(Disclaimer: These are all 100% white-hat ideas.)
If Google succeeds at becoming the ‘third half of your brain’, then it’s probably going to be pretty empty. You see, despite our utter dependence on the almighty search engines, Google and the rest of the gang merely scratch the surface of the Web — literally. Right now, search engine crawlers are only able to access and index less than 10% of the world’s half-a-trillion public web pages. The remaining 90% belong to a place called the Deep Web’.
As it turns out, the way pages and information are organized and made available on the Deep Web has a lot to teach us about optimizing our sites here on the surface. So, let’s take a deep dive and see what we can learn.
The Deep Web is the part of the internet hidden from conventional search engines and consequently inaccessible to most of us. Why? It’s because pages on the Deep Web are usually dynamically-generated or are protected by subscription-based firewalls and context filters. To access the hidden Web, you need to make use of some special browsing and search tools.
This is why, before the well-publicized raid on Silk Road hit the newswires, most people had only a vague idea of the invisible Web’s existence. Unfortunately, incidents like that have disproportionately given the hidden Web a nasty reputation. In reality, the Deep Web isn’t all bad, and it actually surpasses the visible Web as a knowledge resource.
In terms of content quantity and quality, the Deep Web is many orders of magnitude better than the surface Web. It’s estimated that the hidden Web contains about 400 to 500 times more publicly-available information than on the visible Web. The total quality content you’ll find on the invisible Web is 1,000 to 2,000 times greater than on the Web we’re familiar with.
So, what does any of that have to do with your SEO approach? Well, to begin with, monthly site traffic is 1.5 times higher on deep websites than their surface counterparts, and pages on the invisible web are more highly linked to despite being practically unheard-of. These are due to a lot of factors, but it all boils down to a few powerful principles that you can apply:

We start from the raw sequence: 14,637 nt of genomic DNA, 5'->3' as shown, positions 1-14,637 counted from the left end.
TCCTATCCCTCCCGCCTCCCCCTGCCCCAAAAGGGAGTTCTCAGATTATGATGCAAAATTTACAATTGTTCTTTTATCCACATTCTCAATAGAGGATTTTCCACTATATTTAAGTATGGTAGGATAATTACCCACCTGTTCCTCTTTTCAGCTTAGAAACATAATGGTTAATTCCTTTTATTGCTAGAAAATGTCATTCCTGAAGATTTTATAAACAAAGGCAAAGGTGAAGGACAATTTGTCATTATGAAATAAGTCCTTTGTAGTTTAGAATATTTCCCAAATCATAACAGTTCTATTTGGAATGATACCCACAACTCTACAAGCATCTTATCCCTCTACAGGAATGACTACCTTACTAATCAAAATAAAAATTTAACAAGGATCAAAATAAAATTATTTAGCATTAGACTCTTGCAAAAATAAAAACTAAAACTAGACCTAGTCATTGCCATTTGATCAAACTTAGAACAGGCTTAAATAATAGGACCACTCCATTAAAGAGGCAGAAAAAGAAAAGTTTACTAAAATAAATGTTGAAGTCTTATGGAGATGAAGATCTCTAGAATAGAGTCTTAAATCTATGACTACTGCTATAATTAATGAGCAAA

1. People aren’t searching; they’re completing a task. This is an important lesson for both search engines and SEO practitioners to live by. Whatever they’re doing, people only search the web for things that can get them from step X to step Y. It’s this complete-a-task approach that makes the invisible Web vastly superior to the visible net when it comes to generating quality traffic. Forget keywords; remove clutter; stop trying to outsmart the next Google update. Focus instead on letting your site visitors finish a task.
2. The Long-tail is your shortest way home. The tiny piece of real estate on SERP rankings is what all of us want to call home. But most of the prime locations have already been taken. So, we focus instead on other areas where we’d have better chances at landing the best spots. That’s why we optimize for long-tail keywords. It also happens that the Deep Web thrives on long-tail search queries. Just take a look at a typical Deep Web search engine — from the search forms all the way to the results pages, everything’s really meant to capture the long-tail.
3. Narrow is the new wide. Compared to conventional websites, sites on the Deep Web tend to focus more on a narrower band of the audience spectrum, prioritizing depth over breadth. If you’ve ever tried exploring the invisible Web, you’ll find entire search tools dedicated solely to a specific niche. A whitepaper on harnessing the Deep Web’s value estimates that more than half of content on the invisible Web resides in ‘topic-specific’ databases, making it ‘highly relevant’ to every information need, market, and domain. This really shows you a lot about the power of targeting and positioning when it comes to receiving search traffic.
Now, it’s time for us to go back to the surface. Hopefully, with what you’ve hauled in from the deepest parts of the Web, your SEO efforts will push your site further and further to the top. Remember: find your audience by narrowing it down; get found by focusing on long-tail queries; and, once found, help your visitors get something done.